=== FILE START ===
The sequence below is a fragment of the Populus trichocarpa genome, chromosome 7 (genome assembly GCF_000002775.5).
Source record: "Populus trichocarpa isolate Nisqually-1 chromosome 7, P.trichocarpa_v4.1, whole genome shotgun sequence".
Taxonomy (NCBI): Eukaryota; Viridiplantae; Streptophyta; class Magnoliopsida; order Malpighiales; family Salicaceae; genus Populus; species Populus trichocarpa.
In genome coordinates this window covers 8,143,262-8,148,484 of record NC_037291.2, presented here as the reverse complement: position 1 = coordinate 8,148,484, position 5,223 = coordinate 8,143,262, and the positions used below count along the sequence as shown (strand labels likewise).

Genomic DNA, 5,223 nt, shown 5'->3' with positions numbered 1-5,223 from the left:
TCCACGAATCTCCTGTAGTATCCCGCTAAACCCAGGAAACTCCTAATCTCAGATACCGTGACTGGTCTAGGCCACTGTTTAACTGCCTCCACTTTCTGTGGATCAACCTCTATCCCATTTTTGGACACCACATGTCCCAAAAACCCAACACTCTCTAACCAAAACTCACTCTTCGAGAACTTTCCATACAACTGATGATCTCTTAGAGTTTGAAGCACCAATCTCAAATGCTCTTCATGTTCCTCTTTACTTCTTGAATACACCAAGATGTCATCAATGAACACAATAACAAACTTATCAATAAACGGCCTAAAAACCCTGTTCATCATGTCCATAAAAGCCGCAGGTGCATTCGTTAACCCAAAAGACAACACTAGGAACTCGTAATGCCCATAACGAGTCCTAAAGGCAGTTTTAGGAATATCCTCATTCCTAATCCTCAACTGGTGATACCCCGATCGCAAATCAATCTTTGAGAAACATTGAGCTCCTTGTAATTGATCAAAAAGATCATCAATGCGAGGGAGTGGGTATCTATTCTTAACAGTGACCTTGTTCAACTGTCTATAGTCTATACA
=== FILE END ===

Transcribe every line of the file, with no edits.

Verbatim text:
The sequence below is a fragment of the Populus trichocarpa genome, chromosome 7 (genome assembly GCF_000002775.5).
Source record: "Populus trichocarpa isolate Nisqually-1 chromosome 7, P.trichocarpa_v4.1, whole genome shotgun sequence".
Taxonomy (NCBI): Eukaryota; Viridiplantae; Streptophyta; class Magnoliopsida; order Malpighiales; family Salicaceae; genus Populus; species Populus trichocarpa.
In genome coordinates this window covers 8,143,262-8,148,484 of record NC_037291.2, presented here as the reverse complement: position 1 = coordinate 8,148,484, position 5,223 = coordinate 8,143,262, and the positions used below count along the sequence as shown (strand labels likewise).

Genomic DNA, 5,223 nt, shown 5'->3' with positions numbered 1-5,223 from the left:
TCCACGAATCTCCTGTAGTATCCCGCTAAACCCAGGAAACTCCTAATCTCAGATACCGTGACTGGTCTAGGCCACTGTTTAACTGCCTCCACTTTCTGTGGATCAACCTCTATCCCATTTTTGGACACCACATGTCCCAAAAACCCAACACTCTCTAACCAAAACTCACTCTTCGAGAACTTTCCATACAACTGATGATCTCTTAGAGTTTGAAGCACCAATCTCAAATGCTCTTCATGTTCCTCTTTACTTCTTGAATACACCAAGATGTCATCAATGAACACAATAACAAACTTATCAATAAACGGCCTAAAAACCCTGTTCATCATGTCCATAAAAGCCGCAGGTGCATTCGTTAACCCAAAAGACAACACTAGGAACTCGTAATGCCCATAACGAGTCCTAAAGGCAGTTTTAGGAATATCCTCATTCCTAATCCTCAACTGGTGATACCCCGATCGCAAATCAATCTTTGAGAAACATTGAGCTCCTTGTAATTGATCAAAAAGATCATCAATGCGAGGGAGTGGGTATCTATTCTTAACAGTGACCTTGTTCAACTGTCTATAGTCTATACA